Oct 30, 2023 - Politics & Policy

Schools scramble to respond to an influx of migrant students

Photo illustration of a collage of a chalkboard, abstract scribbles and family holding hands.

Photo illustration: Allie Carl/Axios. Photo: Mario Tama/Getty Images

School districts across the country are on the front lines of the migrant crisis as children coming with their families across the U.S.-Mexico border enter classrooms.

Driving the news: Education officials tell Axios they are trying to enforce vaccination requirements, find classroom space, change bus routes and hire more bilingual teachers to meet the needs of thousands of students who have survived traumatizing migration journeys.

Why it matters: Schools have sprung into action as they also navigate complaints about strained resources, on top of a host of existing challenges like pandemic learning disruption and severe teacher shortages.

  • All children in the U.S. are entitled to a public elementary and secondary education regardless of their citizenship or immigration status, per the Department of Education.

By the numbers: Chicago Public Schools have seen their first enrollment bump in 12 years in part thanks to the new arrivals, as well as to more preschoolers. The district is in now enrolling about 1,000 additional English learner students, adding to 1,200 new enrollees this summer.

  • Since July, New York City Public Schools have received 11,000 students living in temporary housing — the only way the city tracks whether students likely are recently arrived migrants or asylum seekers.
  • Denver Public Schools are seeing many full classrooms, with nearly 2,000 migrant students having arrived since July, including about 400 this month.
  • Boston Public Schools have enrolled more than 900 foreign-born students since July, though it's not clear how many came across the southern border.
  • D.C. estimates roughly 400 migrant students are enrolled in its public schools.

The big picture: The past two months set records for families illegally crossing the southern border, according to Homeland Security data. Last month alone, 124,000 family members crossed without visas — whether illegally or by showing up at ports of entry.

What's happening: Districts across the country are scrambling to meet the learning, physical health and mental health needs of their news students.

  • New York has adjusted bus routes to and from temporary housing sites and is hunting for more English as a Second Language teachers.
  • Boston hired 18 in-school social workers dedicated to migrants with major education gaps — in addition to its existing 200.
  • D.C. reports it has struggled to find high quality, bilingual mental health support for migrant students.
  • In Chicago, two independent analyses show a drop in employees working as bilingual teachers in recent years, but a district spokesperson says its number of teachers with bilingual endorsements has actually risen since 2017 — and they're recruiting more.

Threat level: This comes as many districts nationwide already face tight budgets.

  • Over the past year, educators and staff in the Boston area have reported paying out of pocket to help migrant students with short-term housing, clothing and other essentials, according to several local officials.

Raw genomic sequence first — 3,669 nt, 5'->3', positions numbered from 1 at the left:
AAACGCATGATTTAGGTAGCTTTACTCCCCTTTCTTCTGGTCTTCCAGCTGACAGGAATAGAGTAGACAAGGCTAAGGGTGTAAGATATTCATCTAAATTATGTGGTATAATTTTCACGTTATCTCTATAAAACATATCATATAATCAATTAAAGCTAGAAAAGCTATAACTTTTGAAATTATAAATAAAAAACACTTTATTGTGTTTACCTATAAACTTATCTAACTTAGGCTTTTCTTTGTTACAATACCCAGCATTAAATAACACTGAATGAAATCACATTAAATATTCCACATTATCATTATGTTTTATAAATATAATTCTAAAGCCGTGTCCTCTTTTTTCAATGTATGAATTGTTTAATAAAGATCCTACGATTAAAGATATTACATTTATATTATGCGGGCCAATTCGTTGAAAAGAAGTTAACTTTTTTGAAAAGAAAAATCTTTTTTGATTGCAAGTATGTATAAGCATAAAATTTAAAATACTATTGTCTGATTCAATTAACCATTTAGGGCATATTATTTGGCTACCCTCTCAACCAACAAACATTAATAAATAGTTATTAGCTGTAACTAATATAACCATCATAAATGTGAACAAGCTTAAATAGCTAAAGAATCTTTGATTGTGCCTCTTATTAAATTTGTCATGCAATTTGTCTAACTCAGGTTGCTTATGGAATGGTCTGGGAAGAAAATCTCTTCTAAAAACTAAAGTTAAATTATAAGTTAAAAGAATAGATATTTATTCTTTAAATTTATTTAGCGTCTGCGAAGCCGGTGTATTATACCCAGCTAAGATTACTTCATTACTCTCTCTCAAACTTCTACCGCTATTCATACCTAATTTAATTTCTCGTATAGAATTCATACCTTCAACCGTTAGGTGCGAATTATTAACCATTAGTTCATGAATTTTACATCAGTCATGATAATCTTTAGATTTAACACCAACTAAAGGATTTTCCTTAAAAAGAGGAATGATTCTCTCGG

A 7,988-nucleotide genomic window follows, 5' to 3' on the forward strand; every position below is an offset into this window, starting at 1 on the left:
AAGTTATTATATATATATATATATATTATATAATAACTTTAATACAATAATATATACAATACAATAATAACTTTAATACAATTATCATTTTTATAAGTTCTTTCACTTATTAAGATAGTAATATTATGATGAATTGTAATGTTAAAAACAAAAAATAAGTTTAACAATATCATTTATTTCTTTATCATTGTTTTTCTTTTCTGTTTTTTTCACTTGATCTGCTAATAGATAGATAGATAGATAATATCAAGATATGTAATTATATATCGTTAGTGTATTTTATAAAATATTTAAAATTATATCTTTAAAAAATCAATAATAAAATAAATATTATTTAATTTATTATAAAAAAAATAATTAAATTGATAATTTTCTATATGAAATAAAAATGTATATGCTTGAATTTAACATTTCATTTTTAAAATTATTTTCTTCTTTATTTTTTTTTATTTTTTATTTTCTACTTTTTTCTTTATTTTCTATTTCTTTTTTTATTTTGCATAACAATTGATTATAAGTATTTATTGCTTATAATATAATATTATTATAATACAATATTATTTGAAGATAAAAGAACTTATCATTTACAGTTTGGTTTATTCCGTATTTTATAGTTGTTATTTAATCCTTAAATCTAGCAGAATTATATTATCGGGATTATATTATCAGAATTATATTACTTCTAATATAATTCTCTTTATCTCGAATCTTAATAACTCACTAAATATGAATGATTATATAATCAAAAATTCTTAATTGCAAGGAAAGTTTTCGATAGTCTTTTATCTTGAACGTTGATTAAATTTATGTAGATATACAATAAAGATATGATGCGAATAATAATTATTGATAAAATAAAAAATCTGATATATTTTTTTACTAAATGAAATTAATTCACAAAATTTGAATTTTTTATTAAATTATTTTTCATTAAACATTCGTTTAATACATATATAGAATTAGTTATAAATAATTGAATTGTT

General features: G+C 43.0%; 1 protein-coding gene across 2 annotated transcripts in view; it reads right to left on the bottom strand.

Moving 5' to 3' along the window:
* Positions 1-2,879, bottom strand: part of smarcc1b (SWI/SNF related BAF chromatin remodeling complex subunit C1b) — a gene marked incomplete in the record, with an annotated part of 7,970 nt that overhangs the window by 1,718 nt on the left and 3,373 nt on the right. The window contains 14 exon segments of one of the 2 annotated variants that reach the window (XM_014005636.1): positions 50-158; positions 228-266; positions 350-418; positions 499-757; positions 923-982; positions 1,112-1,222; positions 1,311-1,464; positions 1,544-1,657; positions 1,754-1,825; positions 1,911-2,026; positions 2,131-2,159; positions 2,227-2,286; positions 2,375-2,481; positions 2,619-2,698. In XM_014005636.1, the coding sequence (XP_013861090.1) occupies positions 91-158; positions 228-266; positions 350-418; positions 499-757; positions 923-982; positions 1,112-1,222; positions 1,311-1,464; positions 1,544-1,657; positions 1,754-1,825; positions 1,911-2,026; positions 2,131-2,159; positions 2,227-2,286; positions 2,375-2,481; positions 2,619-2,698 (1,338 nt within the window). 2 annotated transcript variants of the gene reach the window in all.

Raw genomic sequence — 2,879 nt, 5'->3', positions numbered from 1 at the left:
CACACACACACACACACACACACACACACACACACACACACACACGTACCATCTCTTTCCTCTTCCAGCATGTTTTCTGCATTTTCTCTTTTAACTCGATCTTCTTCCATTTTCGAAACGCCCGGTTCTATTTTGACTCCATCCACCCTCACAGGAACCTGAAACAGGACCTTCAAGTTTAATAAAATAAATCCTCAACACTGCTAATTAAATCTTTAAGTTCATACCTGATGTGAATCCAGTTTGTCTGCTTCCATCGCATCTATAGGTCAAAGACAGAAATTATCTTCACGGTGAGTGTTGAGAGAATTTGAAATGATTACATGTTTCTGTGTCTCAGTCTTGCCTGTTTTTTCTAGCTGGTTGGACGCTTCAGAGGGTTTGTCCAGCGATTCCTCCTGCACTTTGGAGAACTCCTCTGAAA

Zoom in: Many migrants are entering new schools after surviving weeks or months traveling — sometimes across multiple national borders.

  • They likely have navigated a complicated border process, sterile government facilities or non-profit shelters at the border.

Yes, but: Things don't get easier after that. These children likely then spent hours traveling within the U.S., only to be met with crowded shelters and a housing shortage.

  • Many families are struggling to meet basic needs given a long wait for legal work permits.
  • "We see kiddos coming in and living near a school for 37 days, and they have to pick up and move," disrupting their education, Adrienne Endres, executive director of multilingual education for Denver Public Schools, tells Axios.
  • That's even after Denver extended the time families can stay in city shelters.

Be smart: Leaving your home "and being relocated to somewhere where you don't know anyone and don't have stable housing qualifies as early childhood trauma," says Shani Andre, chief medical officer at the NYC health care charity The Floating Hospital, who works with migrant students.

Plus: As they work to meet the new students' needs, school officials are also fielding complaints from other families about the resource drain.

  • "We know that a lot of people have feelings about students possibly taking resources from others," Melissa Aviles-Ramos, chief of staff to the chancellor of the city's education department, tells Axios.
  • But she insists they can respond without "taking from one student to another."

Reality check: Despite the challenges, officials tell Axios the larger importance of their work is clear. "This isn't just crisis and strain, it's also building community and making sure kids are welcome and safe in a new city," said Endres in Denver.

  • The payoff "shows when you visit these schools and you see how happy and well-adjusted these children are, despite the journeys that they've had to get here," says Aviles-Ramos in New York.

Axios D.C.'s Cuneyt Dil contributed reporting.

Editor's note: This story has been updated to reflect that the number of teachers with bilingual certifications has risen since 2017, per Chicago Public Schools, and that its bump in enrollment is not entirely due to migrants

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